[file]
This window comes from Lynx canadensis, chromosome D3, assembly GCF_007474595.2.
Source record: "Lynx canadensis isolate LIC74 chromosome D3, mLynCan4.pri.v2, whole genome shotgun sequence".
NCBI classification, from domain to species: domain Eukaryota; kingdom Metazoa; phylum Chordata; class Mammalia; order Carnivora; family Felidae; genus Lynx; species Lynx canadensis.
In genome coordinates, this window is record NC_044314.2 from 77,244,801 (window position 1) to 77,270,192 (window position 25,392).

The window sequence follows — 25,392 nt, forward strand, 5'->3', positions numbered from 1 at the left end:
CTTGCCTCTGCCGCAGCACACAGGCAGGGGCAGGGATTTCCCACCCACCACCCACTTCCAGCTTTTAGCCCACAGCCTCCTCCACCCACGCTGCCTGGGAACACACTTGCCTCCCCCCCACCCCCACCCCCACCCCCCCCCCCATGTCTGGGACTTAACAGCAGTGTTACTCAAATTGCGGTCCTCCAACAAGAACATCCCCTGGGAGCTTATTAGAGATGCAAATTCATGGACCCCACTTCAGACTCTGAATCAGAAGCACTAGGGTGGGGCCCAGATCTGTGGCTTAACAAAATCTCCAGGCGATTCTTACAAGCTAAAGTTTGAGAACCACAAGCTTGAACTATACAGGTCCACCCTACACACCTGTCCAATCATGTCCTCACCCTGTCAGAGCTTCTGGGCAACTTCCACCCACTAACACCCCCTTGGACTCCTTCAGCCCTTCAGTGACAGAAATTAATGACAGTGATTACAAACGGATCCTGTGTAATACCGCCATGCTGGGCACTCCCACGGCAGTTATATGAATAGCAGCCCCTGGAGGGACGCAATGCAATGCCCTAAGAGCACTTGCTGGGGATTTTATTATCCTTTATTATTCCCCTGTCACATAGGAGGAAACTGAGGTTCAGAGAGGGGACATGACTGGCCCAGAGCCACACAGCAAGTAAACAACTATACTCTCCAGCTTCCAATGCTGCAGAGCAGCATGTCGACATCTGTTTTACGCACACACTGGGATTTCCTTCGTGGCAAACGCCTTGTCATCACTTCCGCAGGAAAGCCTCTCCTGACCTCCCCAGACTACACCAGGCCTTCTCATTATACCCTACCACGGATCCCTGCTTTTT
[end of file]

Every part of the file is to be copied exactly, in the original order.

This window comes from Lynx canadensis, chromosome D3, assembly GCF_007474595.2.
Source record: "Lynx canadensis isolate LIC74 chromosome D3, mLynCan4.pri.v2, whole genome shotgun sequence".
NCBI classification, from domain to species: domain Eukaryota; kingdom Metazoa; phylum Chordata; class Mammalia; order Carnivora; family Felidae; genus Lynx; species Lynx canadensis.
In genome coordinates, this window is record NC_044314.2 from 77,244,801 (window position 1) to 77,270,192 (window position 25,392).

The window sequence follows — 25,392 nt, forward strand, 5'->3', positions numbered from 1 at the left end:
CTTGCCTCTGCCGCAGCACACAGGCAGGGGCAGGGATTTCCCACCCACCACCCACTTCCAGCTTTTAGCCCACAGCCTCCTCCACCCACGCTGCCTGGGAACACACTTGCCTCCCCCCCACCCCCACCCCCACCCCCCCCCCCATGTCTGGGACTTAACAGCAGTGTTACTCAAATTGCGGTCCTCCAACAAGAACATCCCCTGGGAGCTTATTAGAGATGCAAATTCATGGACCCCACTTCAGACTCTGAATCAGAAGCACTAGGGTGGGGCCCAGATCTGTGGCTTAACAAAATCTCCAGGCGATTCTTACAAGCTAAAGTTTGAGAACCACAAGCTTGAACTATACAGGTCCACCCTACACACCTGTCCAATCATGTCCTCACCCTGTCAGAGCTTCTGGGCAACTTCCACCCACTAACACCCCCTTGGACTCCTTCAGCCCTTCAGTGACAGAAATTAATGACAGTGATTACAAACGGATCCTGTGTAATACCGCCATGCTGGGCACTCCCACGGCAGTTATATGAATAGCAGCCCCTGGAGGGACGCAATGCAATGCCCTAAGAGCACTTGCTGGGGATTTTATTATCCTTTATTATTCCCCTGTCACATAGGAGGAAACTGAGGTTCAGAGAGGGGACATGACTGGCCCAGAGCCACACAGCAAGTAAACAACTATACTCTCCAGCTTCCAATGCTGCAGAGCAGCATGTCGACATCTGTTTTACGCACACACTGGGATTTCCTTCGTGGCAAACGCCTTGTCATCACTTCCGCAGGAAAGCCTCTCCTGACCTCCCCAGACTACACCAGGCCTTCTCATTATACCCTACCACGGATCCCTGCTTTTT